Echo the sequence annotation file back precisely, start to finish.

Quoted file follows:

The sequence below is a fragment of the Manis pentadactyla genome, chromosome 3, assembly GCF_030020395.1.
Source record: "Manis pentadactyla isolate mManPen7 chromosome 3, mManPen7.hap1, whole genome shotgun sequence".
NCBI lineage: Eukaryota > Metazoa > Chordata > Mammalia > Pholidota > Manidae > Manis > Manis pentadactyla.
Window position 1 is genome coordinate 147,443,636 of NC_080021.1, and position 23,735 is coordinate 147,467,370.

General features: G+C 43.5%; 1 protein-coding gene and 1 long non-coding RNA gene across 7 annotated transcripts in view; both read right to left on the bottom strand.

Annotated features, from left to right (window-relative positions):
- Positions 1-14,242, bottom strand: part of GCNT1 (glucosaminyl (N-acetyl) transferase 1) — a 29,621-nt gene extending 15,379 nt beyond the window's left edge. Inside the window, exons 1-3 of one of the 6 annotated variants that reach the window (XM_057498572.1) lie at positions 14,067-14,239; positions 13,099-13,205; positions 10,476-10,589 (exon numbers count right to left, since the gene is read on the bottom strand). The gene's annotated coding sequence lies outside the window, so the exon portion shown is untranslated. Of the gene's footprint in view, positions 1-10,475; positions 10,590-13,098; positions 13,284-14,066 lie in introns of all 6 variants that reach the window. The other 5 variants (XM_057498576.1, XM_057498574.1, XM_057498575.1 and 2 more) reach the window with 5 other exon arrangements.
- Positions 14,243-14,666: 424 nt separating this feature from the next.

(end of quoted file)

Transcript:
The sequence below is a fragment of the Manis pentadactyla genome, chromosome 3, assembly GCF_030020395.1.
Source record: "Manis pentadactyla isolate mManPen7 chromosome 3, mManPen7.hap1, whole genome shotgun sequence".
NCBI lineage: Eukaryota > Metazoa > Chordata > Mammalia > Pholidota > Manidae > Manis > Manis pentadactyla.
Window position 1 is genome coordinate 147,443,636 of NC_080021.1, and position 23,735 is coordinate 147,467,370.

General features: G+C 43.5%; 1 protein-coding gene and 1 long non-coding RNA gene across 7 annotated transcripts in view; both read right to left on the bottom strand.

Annotated features, from left to right (window-relative positions):
- Positions 1-14,242, bottom strand: part of GCNT1 (glucosaminyl (N-acetyl) transferase 1) — a 29,621-nt gene extending 15,379 nt beyond the window's left edge. Inside the window, exons 1-3 of one of the 6 annotated variants that reach the window (XM_057498572.1) lie at positions 14,067-14,239; positions 13,099-13,205; positions 10,476-10,589 (exon numbers count right to left, since the gene is read on the bottom strand). The gene's annotated coding sequence lies outside the window, so the exon portion shown is untranslated. Of the gene's footprint in view, positions 1-10,475; positions 10,590-13,098; positions 13,284-14,066 lie in introns of all 6 variants that reach the window. The other 5 variants (XM_057498576.1, XM_057498574.1, XM_057498575.1 and 2 more) reach the window with 5 other exon arrangements.
- Positions 14,243-14,666: 424 nt separating this feature from the next.